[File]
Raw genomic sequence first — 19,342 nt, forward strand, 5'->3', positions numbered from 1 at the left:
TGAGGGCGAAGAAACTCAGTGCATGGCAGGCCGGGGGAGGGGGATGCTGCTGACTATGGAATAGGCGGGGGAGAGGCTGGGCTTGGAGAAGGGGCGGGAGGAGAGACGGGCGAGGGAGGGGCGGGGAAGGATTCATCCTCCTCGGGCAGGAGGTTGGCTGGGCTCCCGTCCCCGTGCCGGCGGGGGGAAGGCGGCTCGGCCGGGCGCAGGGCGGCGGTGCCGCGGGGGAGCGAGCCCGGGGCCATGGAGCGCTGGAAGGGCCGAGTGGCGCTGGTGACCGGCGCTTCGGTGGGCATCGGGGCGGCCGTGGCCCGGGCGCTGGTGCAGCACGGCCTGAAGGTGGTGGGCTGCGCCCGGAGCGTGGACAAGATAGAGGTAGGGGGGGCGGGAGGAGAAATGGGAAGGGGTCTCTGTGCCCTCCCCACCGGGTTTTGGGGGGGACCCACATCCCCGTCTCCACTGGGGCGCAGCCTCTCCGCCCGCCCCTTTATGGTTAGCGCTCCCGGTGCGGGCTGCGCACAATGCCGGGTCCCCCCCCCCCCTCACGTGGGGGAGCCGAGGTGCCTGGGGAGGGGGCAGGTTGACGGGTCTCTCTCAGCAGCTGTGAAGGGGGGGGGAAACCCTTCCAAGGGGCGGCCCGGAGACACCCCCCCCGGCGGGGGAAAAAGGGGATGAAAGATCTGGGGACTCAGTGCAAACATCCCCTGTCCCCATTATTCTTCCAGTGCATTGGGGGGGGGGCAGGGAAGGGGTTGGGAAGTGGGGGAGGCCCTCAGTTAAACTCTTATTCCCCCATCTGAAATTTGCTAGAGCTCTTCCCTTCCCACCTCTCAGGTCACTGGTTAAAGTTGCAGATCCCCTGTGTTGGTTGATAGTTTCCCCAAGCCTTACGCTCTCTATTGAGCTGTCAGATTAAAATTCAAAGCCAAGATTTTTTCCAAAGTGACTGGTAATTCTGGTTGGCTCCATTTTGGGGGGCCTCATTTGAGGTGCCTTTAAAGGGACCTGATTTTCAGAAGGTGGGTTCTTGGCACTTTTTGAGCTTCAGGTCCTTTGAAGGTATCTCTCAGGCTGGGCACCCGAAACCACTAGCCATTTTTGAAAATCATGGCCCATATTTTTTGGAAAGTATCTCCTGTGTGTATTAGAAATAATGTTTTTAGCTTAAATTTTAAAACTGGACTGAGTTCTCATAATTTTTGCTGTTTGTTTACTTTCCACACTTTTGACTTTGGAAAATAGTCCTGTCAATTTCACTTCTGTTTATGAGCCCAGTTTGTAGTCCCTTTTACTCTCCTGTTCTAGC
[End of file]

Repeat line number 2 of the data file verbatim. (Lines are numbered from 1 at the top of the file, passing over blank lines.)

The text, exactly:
TGAGGGCGAAGAAACTCAGTGCATGGCAGGCCGGGGGAGGGGGATGCTGCTGACTATGGAATAGGCGGGGGAGAGGCTGGGCTTGGAGAAGGGGCGGGAGGAGAGACGGGCGAGGGAGGGGCGGGGAAGGATTCATCCTCCTCGGGCAGGAGGTTGGCTGGGCTCCCGTCCCCGTGCCGGCGGGGGGAAGGCGGCTCGGCCGGGCGCAGGGCGGCGGTGCCGCGGGGGAGCGAGCCCGGGGCCATGGAGCGCTGGAAGGGCCGAGTGGCGCTGGTGACCGGCGCTTCGGTGGGCATCGGGGCGGCCGTGGCCCGGGCGCTGGTGCAGCACGGCCTGAAGGTGGTGGGCTGCGCCCGGAGCGTGGACAAGATAGAGGTAGGGGGGGCGGGAGGAGAAATGGGAAGGGGTCTCTGTGCCCTCCCCACCGGGTTTTGGGGGGGACCCACATCCCCGTCTCCACTGGGGCGCAGCCTCTCCGCCCGCCCCTTTATGGTTAGCGCTCCCGGTGCGGGCTGCGCACAATGCCGGGTCCCCCCCCCCCCTCACGTGGGGGAGCCGAGGTGCCTGGGGAGGGGGCAGGTTGACGGGTCTCTCTCAGCAGCTGTGAAGGGGGGGGGAAACCCTTCCAAGGGGCGGCCCGGAGACACCCCCCCCGGCGGGGGAAAAAGGGGATGAAAGATCTGGGGACTCAGTGCAAACATCCCCTGTCCCCATTATTCTTCCAGTGCATTGGGGGGGGGGCAGGGAAGGGGTTGGGAAGTGGGGGAGGCCCTCAGTTAAACTCTTATTCCCCCATCTGAAATTTGCTAGAGCTCTTCCCTTCCCACCTCTCAGGTCACTGGTTAAAGTTGCAGATCCCCTGTGTTGGTTGATAGTTTCCCCAAGCCTTACGCTCTCTATTGAGCTGTCAGATTAAAATTCAAAGCCAAGATTTTTTCCAAAGTGACTGGTAATTCTGGTTGGCTCCATTTTGGGGGGCCTCATTTGAGGTGCCTTTAAAGGGACCTGATTTTCAGAAGGTGGGTTCTTGGCACTTTTTGAGCTTCAGGTCCTTTGAAGGTATCTCTCAGGCTGGGCACCCGAAACCACTAGCCATTTTTGAAAATCATGGCCCATATTTTTTGGAAAGTATCTCCTGTGTGTATTAGAAATAATGTTTTTAGCTTAAATTTTAAAACTGGACTGAGTTCTCATAATTTTTGCTGTTTGTTTACTTTCCACACTTTTGACTTTGGAAAATAGTCCTGTCAATTTCACTTCTGTTTATGAGCCCAGTTTGTAGTCCCTTTTACTCTCCTGTTCTAGC